• Thanks for all your responses.

    You folk obviouly know a lot about this than I do. I went to my GP because of shoulder aches and he did physical tests for shoulder mobility, arm strength etc presumably to rule out some things. I have no idea what was actually checked for in my blood test, I was just told by the practice nurse over the phone that the results showed nothing out of the ordinary. It was when I decided to go back to find out more my GP diagnosed PMR based purely on my description of the symptoms with no treatment necessary.

    Will phone again tomorrow to see another doctor and see what happens.

    Thanks again everyone.

  • Hi,

    I was just as you describe. The night sweats and pain and cramps in arms and shoulders vanished once I was on 15mg pred.

    I am 50 and GP isn't convinced it's PMR as bloods don't show any inflammation and he's trying to get me off the steroids now..

    Started steroids 3 weeks ago and am currently on 10mg .

    If any symptoms return I will contact him and insist I stay on a comfortable level. Taking the steroids has far outweighed any negatives, little pain and no sleepless nights.

    I think stress and tiredness make this illness much worse.

    Take care and good luck.

  • Hi hope you are doing okay. I was diagnosed beginning feb. Started on 40mg pred now on 15mg. I did a lot of research and today am feeling really good and last night got back to Zumba with no ill effects today. I eat a lot of kiwi, pineapple, green veg as they reduce inflammation. Drink lots of water, fennel, camomile and green tea, have also cut out dairy, wheat and gluten. I walked a lot before going back to work after 5 weeks off. I also still have sauna, steam and jacuzzis up to 3 times a week that was the best natural pain and stiffness reliever I would say. Hot water bottles and bags of frozen peas also. Had a few massages too as well as using oils myself after a warm bath. If any of this is any helpI am glad to share as this is not a nice illness eh. Take care.Oh also I am now taking Serrapeptase check it out.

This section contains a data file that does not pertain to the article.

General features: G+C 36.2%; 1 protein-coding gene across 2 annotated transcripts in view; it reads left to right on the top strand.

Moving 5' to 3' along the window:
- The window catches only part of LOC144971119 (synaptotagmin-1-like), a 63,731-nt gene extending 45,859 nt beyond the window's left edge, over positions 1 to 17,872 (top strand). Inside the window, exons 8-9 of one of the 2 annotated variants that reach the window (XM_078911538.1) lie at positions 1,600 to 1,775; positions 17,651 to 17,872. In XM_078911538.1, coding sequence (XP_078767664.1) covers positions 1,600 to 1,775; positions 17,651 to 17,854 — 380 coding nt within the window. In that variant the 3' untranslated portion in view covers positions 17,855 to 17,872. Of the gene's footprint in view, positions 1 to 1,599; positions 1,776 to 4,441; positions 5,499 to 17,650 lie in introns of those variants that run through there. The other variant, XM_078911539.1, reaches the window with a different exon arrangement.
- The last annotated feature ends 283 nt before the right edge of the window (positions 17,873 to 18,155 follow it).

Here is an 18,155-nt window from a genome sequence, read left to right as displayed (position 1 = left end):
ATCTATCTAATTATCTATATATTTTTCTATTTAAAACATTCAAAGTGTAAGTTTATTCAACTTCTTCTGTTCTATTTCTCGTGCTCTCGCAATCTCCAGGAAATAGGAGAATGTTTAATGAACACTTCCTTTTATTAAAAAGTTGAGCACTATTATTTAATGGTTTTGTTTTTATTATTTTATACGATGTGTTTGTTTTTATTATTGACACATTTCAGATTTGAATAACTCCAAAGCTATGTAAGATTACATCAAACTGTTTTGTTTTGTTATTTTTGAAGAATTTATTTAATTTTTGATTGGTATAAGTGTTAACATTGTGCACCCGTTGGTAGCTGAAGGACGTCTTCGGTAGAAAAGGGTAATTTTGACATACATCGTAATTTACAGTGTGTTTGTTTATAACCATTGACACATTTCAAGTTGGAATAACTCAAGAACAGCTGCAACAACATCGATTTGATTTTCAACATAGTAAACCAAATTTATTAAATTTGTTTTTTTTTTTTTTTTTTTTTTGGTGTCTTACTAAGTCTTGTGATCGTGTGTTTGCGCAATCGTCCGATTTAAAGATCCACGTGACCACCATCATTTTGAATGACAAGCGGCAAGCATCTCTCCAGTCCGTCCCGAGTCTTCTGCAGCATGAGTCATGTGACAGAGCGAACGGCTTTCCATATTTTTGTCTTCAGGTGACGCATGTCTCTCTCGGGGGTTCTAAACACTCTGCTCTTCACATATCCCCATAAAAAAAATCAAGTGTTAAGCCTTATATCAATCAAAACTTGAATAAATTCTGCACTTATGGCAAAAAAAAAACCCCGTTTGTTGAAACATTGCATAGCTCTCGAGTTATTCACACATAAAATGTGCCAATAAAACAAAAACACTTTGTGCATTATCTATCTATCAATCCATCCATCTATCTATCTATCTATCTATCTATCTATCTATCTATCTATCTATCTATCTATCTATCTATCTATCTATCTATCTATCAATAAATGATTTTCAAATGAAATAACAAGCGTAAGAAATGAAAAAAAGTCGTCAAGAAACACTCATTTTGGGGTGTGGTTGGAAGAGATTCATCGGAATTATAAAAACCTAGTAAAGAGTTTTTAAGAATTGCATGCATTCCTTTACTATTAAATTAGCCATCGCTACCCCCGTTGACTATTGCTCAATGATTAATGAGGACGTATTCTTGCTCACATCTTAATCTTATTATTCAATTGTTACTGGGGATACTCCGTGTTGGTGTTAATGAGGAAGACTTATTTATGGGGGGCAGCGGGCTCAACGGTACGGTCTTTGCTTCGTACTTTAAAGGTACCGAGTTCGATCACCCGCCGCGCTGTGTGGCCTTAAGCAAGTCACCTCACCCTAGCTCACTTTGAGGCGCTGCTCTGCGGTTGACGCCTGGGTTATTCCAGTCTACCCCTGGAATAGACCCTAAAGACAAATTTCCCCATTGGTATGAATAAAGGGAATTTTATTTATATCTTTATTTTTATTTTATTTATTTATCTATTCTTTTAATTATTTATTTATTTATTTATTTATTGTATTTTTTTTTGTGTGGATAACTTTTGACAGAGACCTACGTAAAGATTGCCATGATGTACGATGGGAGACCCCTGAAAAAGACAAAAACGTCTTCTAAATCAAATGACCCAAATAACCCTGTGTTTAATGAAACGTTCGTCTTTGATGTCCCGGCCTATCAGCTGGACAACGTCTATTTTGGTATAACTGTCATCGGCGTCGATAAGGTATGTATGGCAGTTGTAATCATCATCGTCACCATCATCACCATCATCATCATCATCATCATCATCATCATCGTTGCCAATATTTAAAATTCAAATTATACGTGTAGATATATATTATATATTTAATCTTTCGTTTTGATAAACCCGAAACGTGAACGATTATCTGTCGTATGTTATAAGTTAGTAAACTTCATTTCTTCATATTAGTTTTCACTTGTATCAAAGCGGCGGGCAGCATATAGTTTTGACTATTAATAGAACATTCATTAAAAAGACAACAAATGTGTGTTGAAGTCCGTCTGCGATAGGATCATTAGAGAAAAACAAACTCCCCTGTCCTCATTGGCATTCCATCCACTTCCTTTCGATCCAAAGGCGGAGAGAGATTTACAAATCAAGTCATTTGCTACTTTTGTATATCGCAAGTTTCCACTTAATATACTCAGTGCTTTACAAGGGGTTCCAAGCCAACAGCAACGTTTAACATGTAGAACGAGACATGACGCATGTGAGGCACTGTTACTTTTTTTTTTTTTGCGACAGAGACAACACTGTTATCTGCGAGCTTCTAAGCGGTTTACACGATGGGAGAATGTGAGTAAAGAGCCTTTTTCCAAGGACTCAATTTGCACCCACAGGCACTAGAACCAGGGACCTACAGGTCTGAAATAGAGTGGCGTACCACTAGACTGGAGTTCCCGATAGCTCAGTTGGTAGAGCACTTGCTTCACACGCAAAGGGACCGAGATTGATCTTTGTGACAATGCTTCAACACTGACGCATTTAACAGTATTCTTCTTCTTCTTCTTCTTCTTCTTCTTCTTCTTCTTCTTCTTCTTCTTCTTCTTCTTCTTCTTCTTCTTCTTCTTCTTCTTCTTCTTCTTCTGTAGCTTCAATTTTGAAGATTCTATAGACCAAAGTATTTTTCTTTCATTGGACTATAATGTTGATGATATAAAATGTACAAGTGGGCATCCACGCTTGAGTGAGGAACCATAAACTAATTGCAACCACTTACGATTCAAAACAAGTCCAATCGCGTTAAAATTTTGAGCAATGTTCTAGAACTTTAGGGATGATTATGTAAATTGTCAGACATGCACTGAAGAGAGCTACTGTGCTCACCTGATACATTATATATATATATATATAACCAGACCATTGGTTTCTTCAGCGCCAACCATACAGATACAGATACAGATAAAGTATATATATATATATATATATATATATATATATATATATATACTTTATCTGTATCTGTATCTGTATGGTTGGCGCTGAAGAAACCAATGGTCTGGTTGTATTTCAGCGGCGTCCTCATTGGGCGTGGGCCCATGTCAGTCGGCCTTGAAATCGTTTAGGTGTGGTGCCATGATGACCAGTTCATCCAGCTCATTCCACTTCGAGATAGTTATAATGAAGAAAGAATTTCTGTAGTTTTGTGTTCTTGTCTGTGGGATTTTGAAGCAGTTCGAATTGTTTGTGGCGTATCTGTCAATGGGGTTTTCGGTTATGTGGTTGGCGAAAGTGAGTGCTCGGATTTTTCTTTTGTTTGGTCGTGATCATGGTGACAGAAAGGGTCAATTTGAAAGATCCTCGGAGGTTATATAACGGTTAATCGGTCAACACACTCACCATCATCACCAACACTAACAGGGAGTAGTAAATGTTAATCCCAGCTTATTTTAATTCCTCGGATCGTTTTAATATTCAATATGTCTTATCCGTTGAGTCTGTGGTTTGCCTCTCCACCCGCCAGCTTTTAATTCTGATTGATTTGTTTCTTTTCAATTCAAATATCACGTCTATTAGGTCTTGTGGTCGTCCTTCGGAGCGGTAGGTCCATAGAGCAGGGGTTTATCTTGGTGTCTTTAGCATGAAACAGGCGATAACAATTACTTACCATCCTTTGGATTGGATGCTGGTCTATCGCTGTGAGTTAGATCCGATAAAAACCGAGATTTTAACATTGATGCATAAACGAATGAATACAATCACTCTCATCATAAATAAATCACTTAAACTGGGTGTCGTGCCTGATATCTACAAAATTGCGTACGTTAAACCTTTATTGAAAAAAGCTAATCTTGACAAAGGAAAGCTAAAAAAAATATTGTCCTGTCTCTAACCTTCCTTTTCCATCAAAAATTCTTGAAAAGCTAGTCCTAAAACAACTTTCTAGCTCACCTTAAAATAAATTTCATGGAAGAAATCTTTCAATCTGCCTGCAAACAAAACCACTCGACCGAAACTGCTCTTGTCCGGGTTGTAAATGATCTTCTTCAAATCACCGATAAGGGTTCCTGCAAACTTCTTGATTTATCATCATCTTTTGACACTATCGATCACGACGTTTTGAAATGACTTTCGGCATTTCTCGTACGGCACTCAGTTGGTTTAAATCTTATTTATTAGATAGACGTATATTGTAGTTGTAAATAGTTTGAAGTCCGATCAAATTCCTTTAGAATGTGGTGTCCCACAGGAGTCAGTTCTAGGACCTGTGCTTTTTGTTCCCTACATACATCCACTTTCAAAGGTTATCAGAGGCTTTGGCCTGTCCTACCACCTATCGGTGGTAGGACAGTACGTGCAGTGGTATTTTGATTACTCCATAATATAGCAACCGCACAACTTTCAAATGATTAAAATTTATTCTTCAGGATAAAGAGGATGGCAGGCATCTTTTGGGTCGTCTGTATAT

• Hi, good to read all,this info. Yes I find nit to over do things when feeling ok. First 3 hours of the day are totally unuseable and have to wait for the pills to kick in. After that a hot shower and gentle walking (dogs) . Think my PMR is after huge stress losing two sons and moving house after 20 years. First Shingles and now this..... Hey Ho what next? All the blog helps so much and I follow anti-inflammatory diet monitored by the Arthritic Assn. - costs peanuts to belong and get so much help too. All best wishes